Top down socks seem to be far more prevalent on Ravlery, & it seems quite a few folk have never knit this kind of toe before.  It's a great easy (once you get the hang of it) start for a toe up sock which makes for a very smooth toe.   I like toe up socks mainly because I like to see it grow in proper socky shape, and they're nice to try on - yes I know we can try on top down ones too, but it's just not the same for me if my toes are peeping out.

This is simply my semi self-taught method of knitting these toes.  There may very well be several other way to do it, but this works well for me and gives me a nice finish.

Do you knit toe-up socks already?  What's your favourite sock method?

There may or may not be one or two mistakes...  They're deliberate ones *nods*.

In words, if you find it more helplful:

Work Judy’s Magic Cast On.

Row 1: K across all sts.
Row 2: Sl1, P to 1 stitch before end of needle. Turn.
Row 3: Sl1, K to 1 stitch before end of needle. Turn.
Row 4: Sl1, P to st before last slipped stitch. Turn the slipped st.
Row 5: Sl1, K to st before last slipped stitch. Turn the slipped st.

Repeat rows 4 and 5, working one less stitch in each row, to complete the bottom half of the toe.  I’d suggest repeating these two rows 8 more times (approx. 9 times total).  This is really up to you. 

For the second half of the toe, you’ll need to pick up all of these stitches you left behind on the first half:
Row 1: purl to your turned stitch, slip this and pick up the wrapped st around it.  Purl these two stitches together. Turn.
Row 2: knit to turned stitch.  Slip this and pick up wrapped stitch.  Knit these two stitches together. Turn.

This does mean that, in the following rows, you’ll likely be encountering two wrapped stitches in addition to your slipped stitch.  Just pick both of these up and knit three together before wrapping & turning again. 


I'll also be releasing a couple of sock patterns very shortly, which use short row toes.  If you'd like a wee heads up when they're released, you can sign up for the news letter:

Subscribe to the mailing list :)

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So, are you still daunted by the short row toe?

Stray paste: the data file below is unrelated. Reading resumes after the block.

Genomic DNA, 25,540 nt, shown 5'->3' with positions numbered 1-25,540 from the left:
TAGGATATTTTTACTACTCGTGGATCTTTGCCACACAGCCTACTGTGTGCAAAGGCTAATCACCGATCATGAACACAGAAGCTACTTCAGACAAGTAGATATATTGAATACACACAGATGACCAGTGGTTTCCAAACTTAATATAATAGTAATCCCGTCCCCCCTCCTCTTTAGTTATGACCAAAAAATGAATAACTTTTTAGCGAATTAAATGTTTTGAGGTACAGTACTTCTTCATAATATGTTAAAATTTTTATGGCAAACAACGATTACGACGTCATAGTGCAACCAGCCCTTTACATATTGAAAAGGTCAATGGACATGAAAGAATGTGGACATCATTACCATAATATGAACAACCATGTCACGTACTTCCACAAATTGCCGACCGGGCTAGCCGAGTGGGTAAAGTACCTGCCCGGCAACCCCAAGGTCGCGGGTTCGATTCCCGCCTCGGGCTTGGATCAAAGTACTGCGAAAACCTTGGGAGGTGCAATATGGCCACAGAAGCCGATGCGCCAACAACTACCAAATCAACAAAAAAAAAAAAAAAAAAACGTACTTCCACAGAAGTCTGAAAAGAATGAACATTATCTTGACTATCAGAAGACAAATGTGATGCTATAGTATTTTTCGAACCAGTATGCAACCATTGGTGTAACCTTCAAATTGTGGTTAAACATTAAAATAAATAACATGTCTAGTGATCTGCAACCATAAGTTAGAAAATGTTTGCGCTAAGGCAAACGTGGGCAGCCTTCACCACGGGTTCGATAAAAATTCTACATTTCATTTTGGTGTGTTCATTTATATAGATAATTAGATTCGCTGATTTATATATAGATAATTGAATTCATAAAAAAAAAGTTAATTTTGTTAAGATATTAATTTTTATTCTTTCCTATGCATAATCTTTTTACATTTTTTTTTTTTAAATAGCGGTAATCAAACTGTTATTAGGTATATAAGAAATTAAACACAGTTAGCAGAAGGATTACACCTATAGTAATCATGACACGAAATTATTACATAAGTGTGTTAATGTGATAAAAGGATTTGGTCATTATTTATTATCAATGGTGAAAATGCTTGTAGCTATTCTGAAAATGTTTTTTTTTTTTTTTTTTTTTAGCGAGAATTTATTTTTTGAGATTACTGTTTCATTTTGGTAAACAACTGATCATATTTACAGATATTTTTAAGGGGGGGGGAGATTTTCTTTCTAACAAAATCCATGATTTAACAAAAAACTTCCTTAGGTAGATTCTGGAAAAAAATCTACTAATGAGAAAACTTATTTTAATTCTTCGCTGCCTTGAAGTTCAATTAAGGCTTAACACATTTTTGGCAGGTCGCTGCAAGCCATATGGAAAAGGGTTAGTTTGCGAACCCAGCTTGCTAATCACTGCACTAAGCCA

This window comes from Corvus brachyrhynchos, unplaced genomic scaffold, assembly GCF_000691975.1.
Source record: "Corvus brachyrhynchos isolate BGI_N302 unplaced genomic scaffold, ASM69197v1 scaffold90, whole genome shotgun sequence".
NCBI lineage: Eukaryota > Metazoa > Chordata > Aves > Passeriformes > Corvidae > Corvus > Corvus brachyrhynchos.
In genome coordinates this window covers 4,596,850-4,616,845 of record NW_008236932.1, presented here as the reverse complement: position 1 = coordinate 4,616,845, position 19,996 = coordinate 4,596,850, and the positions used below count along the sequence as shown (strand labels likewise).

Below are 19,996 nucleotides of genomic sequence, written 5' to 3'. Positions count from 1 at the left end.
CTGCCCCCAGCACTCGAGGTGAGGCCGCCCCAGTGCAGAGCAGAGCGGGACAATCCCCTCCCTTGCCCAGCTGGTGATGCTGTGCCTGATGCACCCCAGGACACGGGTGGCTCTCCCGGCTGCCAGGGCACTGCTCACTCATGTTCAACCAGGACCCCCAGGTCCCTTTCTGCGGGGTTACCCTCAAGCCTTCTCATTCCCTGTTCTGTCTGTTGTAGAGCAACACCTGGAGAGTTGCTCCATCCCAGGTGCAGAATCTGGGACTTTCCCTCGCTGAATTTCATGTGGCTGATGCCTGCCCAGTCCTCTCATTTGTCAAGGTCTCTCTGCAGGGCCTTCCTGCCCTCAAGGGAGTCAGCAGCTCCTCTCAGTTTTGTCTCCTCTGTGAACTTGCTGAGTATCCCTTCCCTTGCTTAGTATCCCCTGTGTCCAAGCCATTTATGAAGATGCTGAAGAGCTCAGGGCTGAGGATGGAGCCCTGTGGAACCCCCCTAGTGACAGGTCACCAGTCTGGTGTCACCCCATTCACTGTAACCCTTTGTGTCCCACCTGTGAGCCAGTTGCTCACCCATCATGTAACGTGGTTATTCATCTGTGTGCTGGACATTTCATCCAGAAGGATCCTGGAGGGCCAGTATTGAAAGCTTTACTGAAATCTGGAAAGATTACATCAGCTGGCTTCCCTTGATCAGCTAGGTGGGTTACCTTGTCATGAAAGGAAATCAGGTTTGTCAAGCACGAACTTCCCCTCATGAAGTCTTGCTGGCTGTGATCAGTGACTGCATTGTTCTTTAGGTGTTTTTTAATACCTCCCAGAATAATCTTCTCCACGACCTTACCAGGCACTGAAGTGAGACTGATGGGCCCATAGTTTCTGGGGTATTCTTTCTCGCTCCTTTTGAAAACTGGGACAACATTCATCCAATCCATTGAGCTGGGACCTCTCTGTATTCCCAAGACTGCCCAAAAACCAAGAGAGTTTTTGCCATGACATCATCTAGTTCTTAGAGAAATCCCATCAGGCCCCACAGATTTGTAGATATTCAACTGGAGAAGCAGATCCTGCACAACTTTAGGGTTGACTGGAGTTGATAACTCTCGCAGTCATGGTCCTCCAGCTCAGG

Saturday, 3 January 2015

The first weekend of a new year

This year has been eventful for me - exciting, stressful and filled with new things.  I think the scariest thing I did this year was buy my new flat.  We bought one which was slightly run down, which means we could put our own stamp on it, which is happening, if slowly!

Warning: excessive flat photos, skip to halfway if not at all interested and just want the knitting bit. :)

Christmas Hallway
Workspaces for Pandas
Christmas Couch!
The Kitchen window (amandas other sitting place)


The Postie Van parked outside, bringing me yarn

This is what the hallway looked like when we first moved in,
and were practically living in it due to the decorators
Finally bought that wall of books we always wanted

The best shower curtain

That hallway cupboard which needed a bit
of a paint
The rude door glass

Don't forget the neighbour who liked to categorise washes: 

Now that I've bored you silly with photos of my new house, I'll bang on about knitting a little bit.

I imagine we're all probably had at least a few big events this year, which is why I've had such a lovely time this morning reading Kate Davies blog - it's a wonderful blog post about her year, which I did find very inspiring.  Apart from creating many beautiful knitting patterns, she has a beautiful home - I have oven envy - and learned to drive, which I also really have to do this year!!

I mainly happened across Kates post because she has a new book about yokes out, which is discussed by Jo in the Shinybees podcast.  Jo had some great things to say about the book, so I just had to have a little nosey myself.  I'll definitely be joining Jo in knitting this beautiful beaded yoke from the Frost at Midnight cardigan, I can't stop looking at it!   Once the book arrives I shall let ye know what I think of it!  Very excited.

Since it's saturday, the following podcasts are on my listening list, and it's a good one!
1. Shinybees episode with Kate Davies about yokes